Synthetic Gauge Fields

Implementation of wave guiding due to synthetic gauge fields by opposite modulation of a waveguide layer. Left: Side view of the structure; right: top view.
Light is trapped in so-called photonic Aharonov-Bohm cages by virtue of a synthetic magnetic flux.

The electric charge quantifies the strength and sign of a particle’s response to an external electromagnetic field. Conversely, these fields cannot exert forces on particles that lack such a charge. Synthetic gauge fields bridge this gap by judiciously employing geometric effects or modulating the properties of the surrounding medium to force uncharged particles to behave as if under the influence of an external field.

In this vein, synthetic gauge fields can endow systems with a wide range of intriguing features beyond what nature has provided them with. As such, the concept of synthetic gauge fields is particularly useful in photonics, where it is instrumental in establishing synthetic magnetic effects in a context that is otherwise notoriously devoid of magnetic responses. Forming the basis for novel wave guiding mechanisms and topological phenomena, synthetic gauge fields in photonics open the door to explore new physics, and, from an applications point of view, facilitate innovative devices by enabling control over light dynamics in new ways, such as a novel conceptual approach for guiding light in integrated photonic structures [Nature Photon. 13, 339 (2019)].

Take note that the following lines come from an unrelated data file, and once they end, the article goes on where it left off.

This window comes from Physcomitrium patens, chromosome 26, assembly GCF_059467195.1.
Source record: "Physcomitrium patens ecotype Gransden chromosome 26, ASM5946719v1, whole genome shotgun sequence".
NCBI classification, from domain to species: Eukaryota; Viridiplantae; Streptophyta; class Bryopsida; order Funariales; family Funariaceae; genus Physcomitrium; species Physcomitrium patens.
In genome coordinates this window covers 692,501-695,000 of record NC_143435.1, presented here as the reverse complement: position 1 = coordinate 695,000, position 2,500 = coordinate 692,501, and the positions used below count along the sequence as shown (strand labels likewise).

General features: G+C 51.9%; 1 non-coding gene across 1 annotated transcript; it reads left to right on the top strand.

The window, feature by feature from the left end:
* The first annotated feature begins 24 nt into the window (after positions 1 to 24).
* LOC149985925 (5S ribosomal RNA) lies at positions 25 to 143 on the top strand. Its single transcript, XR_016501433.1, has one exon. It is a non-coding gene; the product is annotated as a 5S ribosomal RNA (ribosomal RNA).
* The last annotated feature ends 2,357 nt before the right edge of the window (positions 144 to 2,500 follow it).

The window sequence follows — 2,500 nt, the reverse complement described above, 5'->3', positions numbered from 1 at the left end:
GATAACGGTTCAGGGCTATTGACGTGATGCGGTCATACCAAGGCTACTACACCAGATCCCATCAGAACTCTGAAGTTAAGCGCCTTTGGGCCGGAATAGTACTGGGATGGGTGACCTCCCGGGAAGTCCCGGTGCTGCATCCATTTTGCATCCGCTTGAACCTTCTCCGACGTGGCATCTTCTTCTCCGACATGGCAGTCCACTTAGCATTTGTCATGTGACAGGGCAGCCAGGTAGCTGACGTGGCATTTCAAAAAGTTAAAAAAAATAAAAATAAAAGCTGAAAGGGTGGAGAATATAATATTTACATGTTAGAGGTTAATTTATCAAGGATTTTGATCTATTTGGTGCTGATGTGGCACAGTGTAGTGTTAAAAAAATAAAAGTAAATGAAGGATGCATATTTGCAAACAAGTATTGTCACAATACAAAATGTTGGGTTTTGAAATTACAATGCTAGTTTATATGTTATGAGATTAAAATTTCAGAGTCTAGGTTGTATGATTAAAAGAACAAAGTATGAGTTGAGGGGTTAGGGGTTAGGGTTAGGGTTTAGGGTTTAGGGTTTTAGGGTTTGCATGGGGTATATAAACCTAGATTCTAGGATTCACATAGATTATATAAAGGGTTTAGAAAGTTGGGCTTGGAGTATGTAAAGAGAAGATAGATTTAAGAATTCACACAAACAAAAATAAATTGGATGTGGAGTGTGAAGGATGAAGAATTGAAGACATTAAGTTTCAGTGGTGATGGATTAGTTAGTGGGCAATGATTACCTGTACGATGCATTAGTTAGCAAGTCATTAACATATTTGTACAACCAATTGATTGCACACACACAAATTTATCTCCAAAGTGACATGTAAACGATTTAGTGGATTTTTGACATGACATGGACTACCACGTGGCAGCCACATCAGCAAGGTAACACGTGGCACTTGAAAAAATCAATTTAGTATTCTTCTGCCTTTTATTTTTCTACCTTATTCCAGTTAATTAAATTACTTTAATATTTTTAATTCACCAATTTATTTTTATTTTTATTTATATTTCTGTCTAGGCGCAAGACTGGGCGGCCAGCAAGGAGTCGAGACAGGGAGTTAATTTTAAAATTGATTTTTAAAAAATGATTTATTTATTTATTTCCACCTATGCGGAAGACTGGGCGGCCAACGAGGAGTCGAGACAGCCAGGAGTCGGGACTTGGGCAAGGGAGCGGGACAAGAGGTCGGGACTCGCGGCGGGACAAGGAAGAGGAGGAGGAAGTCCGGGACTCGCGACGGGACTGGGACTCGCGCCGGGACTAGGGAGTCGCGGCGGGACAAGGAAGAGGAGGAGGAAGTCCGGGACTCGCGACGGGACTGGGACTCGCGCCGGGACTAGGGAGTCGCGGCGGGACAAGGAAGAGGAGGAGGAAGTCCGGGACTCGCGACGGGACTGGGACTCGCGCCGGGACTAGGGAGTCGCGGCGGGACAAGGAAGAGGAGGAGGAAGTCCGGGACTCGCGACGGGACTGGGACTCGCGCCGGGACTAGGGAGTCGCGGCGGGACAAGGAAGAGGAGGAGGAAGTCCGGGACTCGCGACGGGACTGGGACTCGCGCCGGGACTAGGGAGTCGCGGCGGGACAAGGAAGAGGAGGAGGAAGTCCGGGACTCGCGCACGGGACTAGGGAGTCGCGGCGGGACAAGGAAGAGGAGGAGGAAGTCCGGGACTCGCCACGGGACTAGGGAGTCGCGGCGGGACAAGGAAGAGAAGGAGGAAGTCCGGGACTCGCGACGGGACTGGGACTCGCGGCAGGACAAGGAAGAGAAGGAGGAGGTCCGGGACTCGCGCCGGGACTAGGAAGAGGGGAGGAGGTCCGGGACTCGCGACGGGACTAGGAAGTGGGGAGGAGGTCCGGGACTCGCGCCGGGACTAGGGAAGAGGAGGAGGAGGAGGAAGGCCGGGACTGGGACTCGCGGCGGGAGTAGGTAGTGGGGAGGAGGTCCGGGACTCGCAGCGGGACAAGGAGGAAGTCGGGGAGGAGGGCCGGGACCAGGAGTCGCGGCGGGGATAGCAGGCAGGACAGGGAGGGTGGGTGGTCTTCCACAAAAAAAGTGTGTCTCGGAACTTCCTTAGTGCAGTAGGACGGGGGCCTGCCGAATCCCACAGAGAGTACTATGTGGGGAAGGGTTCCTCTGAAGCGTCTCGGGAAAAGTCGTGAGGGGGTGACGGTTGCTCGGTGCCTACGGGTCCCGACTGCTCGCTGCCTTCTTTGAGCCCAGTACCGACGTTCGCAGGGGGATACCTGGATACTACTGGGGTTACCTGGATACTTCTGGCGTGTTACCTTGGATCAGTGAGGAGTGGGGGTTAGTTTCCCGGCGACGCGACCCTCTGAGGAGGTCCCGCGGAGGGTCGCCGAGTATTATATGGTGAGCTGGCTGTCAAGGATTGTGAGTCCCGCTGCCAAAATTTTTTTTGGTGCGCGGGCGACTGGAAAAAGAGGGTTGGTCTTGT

Synthetic gauge fields are a crucial component in our photonic implementations of topological phenomena, such as the first photonic topological insulator [Nature 496, 196 (2013)], the first topological insulator in synthetic dimensions [Nature 567, 356 (2019)], and square-root topological insulators using Aharonov-Bohm cages [Nature Commun. 11, 907 (2020)].

Interestingly, this novel framework allows not only the implementation of electromagnetic gauge fields, but also of non-Abelian structures, known, e.g., from the strong interaction force. Only recently, we were able to realize non-Abelian photonic holonomies [Phys. Rev. Research 1, 033117 (2019)].